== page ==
• 6 Years Ago

      Hey, the thing looks ugly, and there's no way that it runs directly off the power that it collects while riding it, but if your bike is sitting in the sun all day, it's going to collect enough juice to give you mabey half an hour to an hour an hour or so of tooling around on it, depending on how hard you are driving it.

      That's the beauty of what he has done - it is a prototype after all. If the fairings all actually had solar panels that were contoured more to the right shape, and that lead acid was swapped out for a more expensive but more energy dense LiFeSo4 battery, then this guy would be onto something. The solar panels dont look that much worse than carbon fiber asthetically - and I know more than a few gus that dropped a fortune on stupid dinky carbon fibre guards and panels that teeny little bit faster. ( never mind they could have just had 1 less coke a day and save the same bike + rider weight)

      The hardest thing to do for an electric bike I think would be to effectively recapture power through regenerative breaking - I think this would be very difficult to do on a bike since typically you want to break 70% on the front wheel, and only 30% on the back, or you can easily slide out of control if the rear break locks. Under more extreme breaking conditions, and in the wet, you want to do almost 100% on the front wheel and barely brush the back.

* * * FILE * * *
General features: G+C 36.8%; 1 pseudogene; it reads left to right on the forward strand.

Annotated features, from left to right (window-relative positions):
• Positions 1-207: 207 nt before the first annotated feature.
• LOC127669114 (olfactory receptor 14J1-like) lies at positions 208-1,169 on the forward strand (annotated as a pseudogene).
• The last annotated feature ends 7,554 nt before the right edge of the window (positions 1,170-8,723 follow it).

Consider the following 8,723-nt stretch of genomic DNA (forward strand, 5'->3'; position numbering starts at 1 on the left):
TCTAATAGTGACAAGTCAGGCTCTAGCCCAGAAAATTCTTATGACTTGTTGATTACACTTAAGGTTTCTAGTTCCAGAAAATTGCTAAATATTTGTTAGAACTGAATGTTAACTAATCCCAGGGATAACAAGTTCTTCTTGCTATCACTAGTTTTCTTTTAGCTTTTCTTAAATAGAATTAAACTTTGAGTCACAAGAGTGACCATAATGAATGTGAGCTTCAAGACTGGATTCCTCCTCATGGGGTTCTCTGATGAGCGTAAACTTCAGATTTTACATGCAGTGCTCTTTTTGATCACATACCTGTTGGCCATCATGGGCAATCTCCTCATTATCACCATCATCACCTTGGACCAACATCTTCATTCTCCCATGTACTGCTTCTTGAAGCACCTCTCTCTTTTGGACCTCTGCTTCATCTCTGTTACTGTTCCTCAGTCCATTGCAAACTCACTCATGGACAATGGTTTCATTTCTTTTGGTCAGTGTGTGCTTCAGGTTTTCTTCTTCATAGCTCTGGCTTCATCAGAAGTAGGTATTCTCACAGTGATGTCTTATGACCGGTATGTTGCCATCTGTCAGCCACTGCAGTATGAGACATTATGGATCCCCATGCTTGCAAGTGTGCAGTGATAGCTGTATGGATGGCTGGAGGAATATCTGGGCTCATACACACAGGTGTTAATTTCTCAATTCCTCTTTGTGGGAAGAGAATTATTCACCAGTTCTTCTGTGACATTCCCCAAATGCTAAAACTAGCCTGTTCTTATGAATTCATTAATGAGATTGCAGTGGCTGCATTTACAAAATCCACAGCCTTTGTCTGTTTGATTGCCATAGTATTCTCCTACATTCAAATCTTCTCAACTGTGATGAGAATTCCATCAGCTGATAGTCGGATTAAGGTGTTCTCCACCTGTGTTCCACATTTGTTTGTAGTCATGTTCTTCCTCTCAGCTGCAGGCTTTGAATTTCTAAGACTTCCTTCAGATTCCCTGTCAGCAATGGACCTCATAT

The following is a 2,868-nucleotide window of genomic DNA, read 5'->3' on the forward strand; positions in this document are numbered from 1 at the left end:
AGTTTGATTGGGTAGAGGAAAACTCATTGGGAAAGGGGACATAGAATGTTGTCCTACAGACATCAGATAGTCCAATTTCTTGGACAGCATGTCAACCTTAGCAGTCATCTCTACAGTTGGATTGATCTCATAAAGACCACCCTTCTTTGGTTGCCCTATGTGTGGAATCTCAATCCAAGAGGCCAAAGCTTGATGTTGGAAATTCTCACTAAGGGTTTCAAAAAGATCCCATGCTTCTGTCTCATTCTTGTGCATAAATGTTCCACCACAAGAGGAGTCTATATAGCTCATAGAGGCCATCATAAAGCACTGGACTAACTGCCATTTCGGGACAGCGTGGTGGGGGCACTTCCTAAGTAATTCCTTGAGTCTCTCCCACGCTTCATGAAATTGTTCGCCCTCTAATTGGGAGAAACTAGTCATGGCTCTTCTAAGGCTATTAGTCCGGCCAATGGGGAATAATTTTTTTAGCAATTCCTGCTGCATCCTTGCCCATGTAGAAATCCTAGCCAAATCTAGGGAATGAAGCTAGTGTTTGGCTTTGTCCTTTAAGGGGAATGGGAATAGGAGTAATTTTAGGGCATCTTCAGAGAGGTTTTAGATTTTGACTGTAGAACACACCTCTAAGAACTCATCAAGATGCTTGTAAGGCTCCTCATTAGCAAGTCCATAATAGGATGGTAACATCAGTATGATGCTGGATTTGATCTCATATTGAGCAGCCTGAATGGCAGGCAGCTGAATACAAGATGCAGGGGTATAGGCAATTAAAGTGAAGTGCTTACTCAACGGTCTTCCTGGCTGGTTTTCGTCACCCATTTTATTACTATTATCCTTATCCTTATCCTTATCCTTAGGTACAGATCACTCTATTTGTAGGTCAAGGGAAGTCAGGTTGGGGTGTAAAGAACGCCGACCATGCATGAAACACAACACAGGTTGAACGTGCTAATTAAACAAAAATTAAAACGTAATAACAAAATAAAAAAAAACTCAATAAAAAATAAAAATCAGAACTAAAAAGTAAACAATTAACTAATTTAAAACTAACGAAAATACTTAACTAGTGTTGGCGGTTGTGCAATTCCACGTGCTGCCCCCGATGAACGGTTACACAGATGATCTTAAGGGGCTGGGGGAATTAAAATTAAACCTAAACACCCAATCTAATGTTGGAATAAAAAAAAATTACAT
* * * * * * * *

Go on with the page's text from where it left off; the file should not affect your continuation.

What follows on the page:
Unfortunately since the front wheel is not the drive wheel, it is not possible to capture this energy, unless you were using some kind of hub motor/generator for the front and effectively had a 2 wheel drive bike. (which could be awesome too!)

      Screw the naysayers. Good job on chasing a dream. if more people were like this guy, and trying to solve the problems and tinkering in their sheds coming out with things like this, we would be a lot closer to a cleaner planet.

      • 6 Years Ago
      I've waited for others to comment, its now time to disprove almost everything he claims:

      First off, this guy didn't invent shit.. he didn't even BUILD that bike.. he took a GPR from Electric Motorsport that they sold a few years ago and wired up some solar cells. Look at this link:

      Notice the paint scheme. Its the same as his, the front, and even the rear where there are checkered flags painted on it.

      Next, there's a SMALL quick shot showing where the wires come out of the solar panels....Doesn't look like very heavy gauge wire to me... I seriously doubt they're putting much out... It looks like he strapped a bunch of cheap solar cells to the bike and called a reporter....Easy to make claims, harder to prove them. I bet it'd take DAYS to recharge his pack...

      Third, he's also saying he gets 50 miles, he's got to have at LEAST 6kwh or so in the because he's using LEAD ACID! those things are heavy, and you get at MOST 75% of their capacity out of them due to peukert effects AND not being able to take them past 80% DOD. Because its lead, its heavy and his bike isn't going to get much better than 125Wh/mile... so 50 miles... 6250Wh or so... and thats the 75% of the battery capacity.... so that'd be over 8kwh that he'd need on board to go 50 miles with lead.... unless he's saying that 50 miles is at 30 mph (he MIGHT get 100wh/mile) and he'd still need over 6500Wh of batteries.